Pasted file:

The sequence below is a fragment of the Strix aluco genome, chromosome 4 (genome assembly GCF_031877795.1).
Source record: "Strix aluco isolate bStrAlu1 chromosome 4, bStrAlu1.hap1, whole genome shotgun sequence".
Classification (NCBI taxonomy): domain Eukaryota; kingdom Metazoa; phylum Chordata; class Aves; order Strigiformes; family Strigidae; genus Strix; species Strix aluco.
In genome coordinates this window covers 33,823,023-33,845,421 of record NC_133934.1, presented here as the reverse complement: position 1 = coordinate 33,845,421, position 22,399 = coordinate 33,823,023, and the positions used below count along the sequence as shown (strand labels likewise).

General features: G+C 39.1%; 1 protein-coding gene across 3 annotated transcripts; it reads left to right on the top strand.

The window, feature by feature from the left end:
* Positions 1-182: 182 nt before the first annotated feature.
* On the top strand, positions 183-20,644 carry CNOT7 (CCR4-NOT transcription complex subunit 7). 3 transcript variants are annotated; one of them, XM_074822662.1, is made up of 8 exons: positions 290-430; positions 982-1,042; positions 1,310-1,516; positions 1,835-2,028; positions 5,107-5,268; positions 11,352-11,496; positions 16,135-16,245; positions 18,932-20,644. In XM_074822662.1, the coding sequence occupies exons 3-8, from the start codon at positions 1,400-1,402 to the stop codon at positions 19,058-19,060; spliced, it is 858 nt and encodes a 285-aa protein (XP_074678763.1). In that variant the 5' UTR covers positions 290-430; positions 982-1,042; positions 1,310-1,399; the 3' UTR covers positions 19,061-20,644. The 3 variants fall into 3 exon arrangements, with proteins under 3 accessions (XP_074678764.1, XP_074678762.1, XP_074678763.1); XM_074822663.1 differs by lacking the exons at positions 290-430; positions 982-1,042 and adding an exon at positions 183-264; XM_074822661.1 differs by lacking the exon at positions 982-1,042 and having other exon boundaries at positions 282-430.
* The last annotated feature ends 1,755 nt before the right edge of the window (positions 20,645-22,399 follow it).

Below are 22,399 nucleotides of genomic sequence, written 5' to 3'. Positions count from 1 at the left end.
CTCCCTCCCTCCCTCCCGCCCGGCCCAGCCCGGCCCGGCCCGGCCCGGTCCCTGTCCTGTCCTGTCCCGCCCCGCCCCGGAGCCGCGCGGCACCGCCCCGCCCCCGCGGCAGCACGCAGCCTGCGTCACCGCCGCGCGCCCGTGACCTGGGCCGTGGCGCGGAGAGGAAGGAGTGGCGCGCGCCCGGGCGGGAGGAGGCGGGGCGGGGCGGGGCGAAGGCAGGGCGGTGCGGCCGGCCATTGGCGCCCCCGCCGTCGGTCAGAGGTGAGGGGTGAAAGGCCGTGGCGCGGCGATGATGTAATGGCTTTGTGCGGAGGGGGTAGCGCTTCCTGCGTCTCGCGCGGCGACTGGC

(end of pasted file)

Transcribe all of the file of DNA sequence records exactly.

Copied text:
The sequence below is a fragment of the Strix aluco genome, chromosome 4 (genome assembly GCF_031877795.1).
Source record: "Strix aluco isolate bStrAlu1 chromosome 4, bStrAlu1.hap1, whole genome shotgun sequence".
Classification (NCBI taxonomy): domain Eukaryota; kingdom Metazoa; phylum Chordata; class Aves; order Strigiformes; family Strigidae; genus Strix; species Strix aluco.
In genome coordinates this window covers 33,823,023-33,845,421 of record NC_133934.1, presented here as the reverse complement: position 1 = coordinate 33,845,421, position 22,399 = coordinate 33,823,023, and the positions used below count along the sequence as shown (strand labels likewise).

General features: G+C 39.1%; 1 protein-coding gene across 3 annotated transcripts; it reads left to right on the top strand.

The window, feature by feature from the left end:
* Positions 1-182: 182 nt before the first annotated feature.
* On the top strand, positions 183-20,644 carry CNOT7 (CCR4-NOT transcription complex subunit 7). 3 transcript variants are annotated; one of them, XM_074822662.1, is made up of 8 exons: positions 290-430; positions 982-1,042; positions 1,310-1,516; positions 1,835-2,028; positions 5,107-5,268; positions 11,352-11,496; positions 16,135-16,245; positions 18,932-20,644. In XM_074822662.1, the coding sequence occupies exons 3-8, from the start codon at positions 1,400-1,402 to the stop codon at positions 19,058-19,060; spliced, it is 858 nt and encodes a 285-aa protein (XP_074678763.1). In that variant the 5' UTR covers positions 290-430; positions 982-1,042; positions 1,310-1,399; the 3' UTR covers positions 19,061-20,644. The 3 variants fall into 3 exon arrangements, with proteins under 3 accessions (XP_074678764.1, XP_074678762.1, XP_074678763.1); XM_074822663.1 differs by lacking the exons at positions 290-430; positions 982-1,042 and adding an exon at positions 183-264; XM_074822661.1 differs by lacking the exon at positions 982-1,042 and having other exon boundaries at positions 282-430.
* The last annotated feature ends 1,755 nt before the right edge of the window (positions 20,645-22,399 follow it).

Below are 22,399 nucleotides of genomic sequence, written 5' to 3'. Positions count from 1 at the left end.
CTCCCTCCCTCCCTCCCGCCCGGCCCAGCCCGGCCCGGCCCGGCCCGGTCCCTGTCCTGTCCTGTCCCGCCCCGCCCCGGAGCCGCGCGGCACCGCCCCGCCCCCGCGGCAGCACGCAGCCTGCGTCACCGCCGCGCGCCCGTGACCTGGGCCGTGGCGCGGAGAGGAAGGAGTGGCGCGCGCCCGGGCGGGAGGAGGCGGGGCGGGGCGGGGCGAAGGCAGGGCGGTGCGGCCGGCCATTGGCGCCCCCGCCGTCGGTCAGAGGTGAGGGGTGAAAGGCCGTGGCGCGGCGATGATGTAATGGCTTTGTGCGGAGGGGGTAGCGCTTCCTGCGTCTCGCGCGGCGACTGGC